At this stage in the game, any business leader with a sensible head on their shoulders now recognises that hybrid working is unavoidable – it’s what employees want and it’s what they’re going to get, even if it means resigning and heading elsewhere
Now though, companies have to figure out how to make it work. This means being able to accommodate employees’ unique needs and preferences, as recent Cognizant research has shown that the new generation of workers values passion for the work they do (59%) and a healthy work-life balance (53%) over money (49%) – so a simple salary increase isn’t going to make the cut.
That same research, though, also found a widening gap between what staff expect from employers and what businesses are actually delivering. But as older millennials reach their early 40s and Gen Z join the job market, the career moves of these “purpose-led” generations are becoming central to businesses’ ongoing viability.
This compounded with the pandemic-induced evaluation of our life and career choices that many have encountered in recent months has led to what has now widely become known as the ‘great resignation’. The trend of employees handing in their notices in the masses is in itself an unusual one, but its consequences are perhaps more unexpected. We now live in a world in which the power is firmly in employees’ hands. Never before have there been so many vacancies and as such, so many choices and opportunities for individuals – many of which are considered sought-after talent – to choose from.
Token gestures are no longer sufficient
Of course the hybrid element of this new working world means the office still very much plays an important role for most businesses, even if the 5-day a week commute is a thing of the past. And while many of us now value the ability to work from home regularly, whether its to spend more time with our families or simply get a lie in, fond memories of the office and the culture and sociability it can offer are quickly being evoked as more of us walk back through the doors.
This alone though isn’t enough. If businesses want employees back in the office on a regular basis, whether for one, two or more days a week, they are going to have to put some effort in to make it appealing. This means moving away from investments in office spaces with traditional banks of desks. Employees don’t just want water cooler moments, they want memorable ones and I’m sure we can all agree that fetching a glass of water in the middle of the day isn’t as exciting as it once sounded.
Businesses must strive to create collaborative environments and ones that span employees’ work needs and personal preferences. Maybe it’s a gym or a roof terrace, but on a more strategic level, it might be about encouraging employees in on different days so they have the opportunity to meet and engage with a wider pool of colleagues. All of these kinds of initiatives will be crucial for re-igniting the innovation that was lost during the pandemic, somewhere in a Zoom sound wave.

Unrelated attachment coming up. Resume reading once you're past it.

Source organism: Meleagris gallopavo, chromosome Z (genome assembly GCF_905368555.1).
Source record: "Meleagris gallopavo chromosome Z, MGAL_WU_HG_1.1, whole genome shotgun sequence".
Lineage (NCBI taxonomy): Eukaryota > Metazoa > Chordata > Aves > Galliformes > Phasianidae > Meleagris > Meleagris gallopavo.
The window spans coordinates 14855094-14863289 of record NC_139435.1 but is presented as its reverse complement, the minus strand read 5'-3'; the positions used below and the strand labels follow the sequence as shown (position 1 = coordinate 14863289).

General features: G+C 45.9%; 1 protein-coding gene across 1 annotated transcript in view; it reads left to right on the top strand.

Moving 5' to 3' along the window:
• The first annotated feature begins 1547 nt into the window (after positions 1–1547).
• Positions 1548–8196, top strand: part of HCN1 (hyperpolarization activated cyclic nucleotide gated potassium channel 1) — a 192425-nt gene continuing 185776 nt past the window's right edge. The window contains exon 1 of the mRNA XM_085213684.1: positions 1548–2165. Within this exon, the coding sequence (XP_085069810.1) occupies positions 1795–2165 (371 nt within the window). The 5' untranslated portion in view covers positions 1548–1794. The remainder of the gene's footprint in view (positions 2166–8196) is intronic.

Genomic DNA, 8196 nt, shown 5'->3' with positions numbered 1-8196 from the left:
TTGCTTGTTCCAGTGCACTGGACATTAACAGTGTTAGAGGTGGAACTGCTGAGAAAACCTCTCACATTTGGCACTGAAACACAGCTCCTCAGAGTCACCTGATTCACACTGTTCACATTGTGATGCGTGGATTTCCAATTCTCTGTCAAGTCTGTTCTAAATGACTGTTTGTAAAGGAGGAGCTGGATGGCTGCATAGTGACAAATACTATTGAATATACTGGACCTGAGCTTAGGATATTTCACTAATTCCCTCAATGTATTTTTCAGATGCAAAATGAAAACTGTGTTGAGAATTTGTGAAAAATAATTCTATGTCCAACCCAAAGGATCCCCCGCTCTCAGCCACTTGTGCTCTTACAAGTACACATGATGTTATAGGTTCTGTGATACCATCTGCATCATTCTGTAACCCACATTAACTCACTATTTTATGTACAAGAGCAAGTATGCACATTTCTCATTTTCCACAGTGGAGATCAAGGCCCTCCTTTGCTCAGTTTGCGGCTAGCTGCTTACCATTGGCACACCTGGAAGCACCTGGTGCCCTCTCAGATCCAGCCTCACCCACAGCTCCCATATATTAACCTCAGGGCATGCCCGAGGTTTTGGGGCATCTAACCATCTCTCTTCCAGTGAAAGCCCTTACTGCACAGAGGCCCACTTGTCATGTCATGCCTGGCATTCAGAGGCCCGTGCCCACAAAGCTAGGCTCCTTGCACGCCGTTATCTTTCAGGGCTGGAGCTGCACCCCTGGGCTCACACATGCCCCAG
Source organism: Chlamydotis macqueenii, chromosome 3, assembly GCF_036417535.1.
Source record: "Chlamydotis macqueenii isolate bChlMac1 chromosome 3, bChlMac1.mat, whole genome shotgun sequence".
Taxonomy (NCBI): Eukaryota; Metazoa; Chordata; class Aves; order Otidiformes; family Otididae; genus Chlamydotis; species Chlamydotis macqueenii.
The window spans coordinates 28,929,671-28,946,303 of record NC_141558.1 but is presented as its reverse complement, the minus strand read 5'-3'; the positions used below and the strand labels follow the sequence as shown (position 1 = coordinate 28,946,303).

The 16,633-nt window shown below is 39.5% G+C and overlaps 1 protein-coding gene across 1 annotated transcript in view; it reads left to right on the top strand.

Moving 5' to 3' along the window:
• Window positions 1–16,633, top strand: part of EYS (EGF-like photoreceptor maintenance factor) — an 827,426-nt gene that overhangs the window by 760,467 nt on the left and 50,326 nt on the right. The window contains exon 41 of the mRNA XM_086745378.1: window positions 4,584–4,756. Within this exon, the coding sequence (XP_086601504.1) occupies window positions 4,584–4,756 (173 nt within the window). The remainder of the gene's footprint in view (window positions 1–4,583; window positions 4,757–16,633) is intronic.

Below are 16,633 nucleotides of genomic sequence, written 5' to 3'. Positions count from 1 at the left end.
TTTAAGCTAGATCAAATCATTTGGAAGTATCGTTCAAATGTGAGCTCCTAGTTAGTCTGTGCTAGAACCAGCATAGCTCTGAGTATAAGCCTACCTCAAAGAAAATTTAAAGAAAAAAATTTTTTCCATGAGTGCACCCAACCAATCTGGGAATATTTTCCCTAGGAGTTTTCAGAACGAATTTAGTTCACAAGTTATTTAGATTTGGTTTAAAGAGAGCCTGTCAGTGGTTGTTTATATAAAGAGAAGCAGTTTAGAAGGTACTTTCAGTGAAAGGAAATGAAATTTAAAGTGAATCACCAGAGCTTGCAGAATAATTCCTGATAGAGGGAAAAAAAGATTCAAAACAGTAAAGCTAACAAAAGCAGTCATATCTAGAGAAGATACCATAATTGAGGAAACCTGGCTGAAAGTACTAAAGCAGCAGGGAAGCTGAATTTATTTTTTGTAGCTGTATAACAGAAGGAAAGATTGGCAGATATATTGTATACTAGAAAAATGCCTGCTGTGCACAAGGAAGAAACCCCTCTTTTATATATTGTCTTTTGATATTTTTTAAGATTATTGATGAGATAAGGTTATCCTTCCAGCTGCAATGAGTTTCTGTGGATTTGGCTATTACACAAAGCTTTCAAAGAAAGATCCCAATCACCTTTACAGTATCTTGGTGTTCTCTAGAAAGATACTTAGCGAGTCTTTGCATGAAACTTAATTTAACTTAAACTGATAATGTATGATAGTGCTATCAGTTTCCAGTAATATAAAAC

Exploring a workplace “metaverse”
Alas perhaps the biggest challenge for businesses moving forward will be the ability to get the virtual side of their working models right, and enabling the two halves of the hybrid world to merge seamlessly. To date, most are still familiar with the difficulty of speaking to a meeting room full of people, from home. Despite many businesses’ best efforts to invest in more sophisticated meeting room technology, the fact is none have found a way to make it work. So, we need to move beyond offering simple video tools. This will see the likes of Slack and Zoom evolving to offer more sophisticated features, while new start-ups will enter the market offering entirely new and disruptive solutions.
In the meantime, we can expect that many business leaders will already be exploring how they can implement virtual and augmented reality tools (collectively known as “extended reality” or XR) to shift remote collaboration from a flat, one-dimensional experience into a multi-dimensional one. By equipping employees with anything from AR or VR head-mounted displays (HMD), to gaming-like consoles, to a browser-based enterprise “metaverse”, businesses can pave the way to more natural, productive, inclusive and more engaging ways for workers to interact, wherever they are geographically.
By adopting XR, employees sharing a virtual space can be together, even when they’re not. This means moving around, making eye contact and using body language – all crucial parts of human communication that can be vital for conveying messages. Moreover, it can bring those working remotely into a ‘physical’ workspace, helping to overcome the issue of proximity bias by reducing any advantage or disadvantage an individual may have based on location, by merging into the geometry of a meeting seamlessly.
The new power dynamic
What we’re seeing now is a power hold. Employees have seen an opportunity to make their work, work for them, and they’ve seized it. It’s left businesses on the back foot. But they do have the opportunity to take back control, only if they’re willing to adapt. Changes must be made if organisations are to secure the talent they need for a bright, successful and innovative future. This means making hybrid work for everyone and involves spending time and money on making the office and virtual worlds work seamlessy together.
About the Author
Rob Walker is UK&I MD at Cognizant. Cognizant (Nasdaq-100: CTSH) engineers modern businesses. We help our clients modernize technology,reimagine processes and transform experiences so they can stay ahead in our fast-changing world. Together,we’re improving everyday life. See how at www.cognizant.com or @cognizant.
Featured image: ©Disobey Art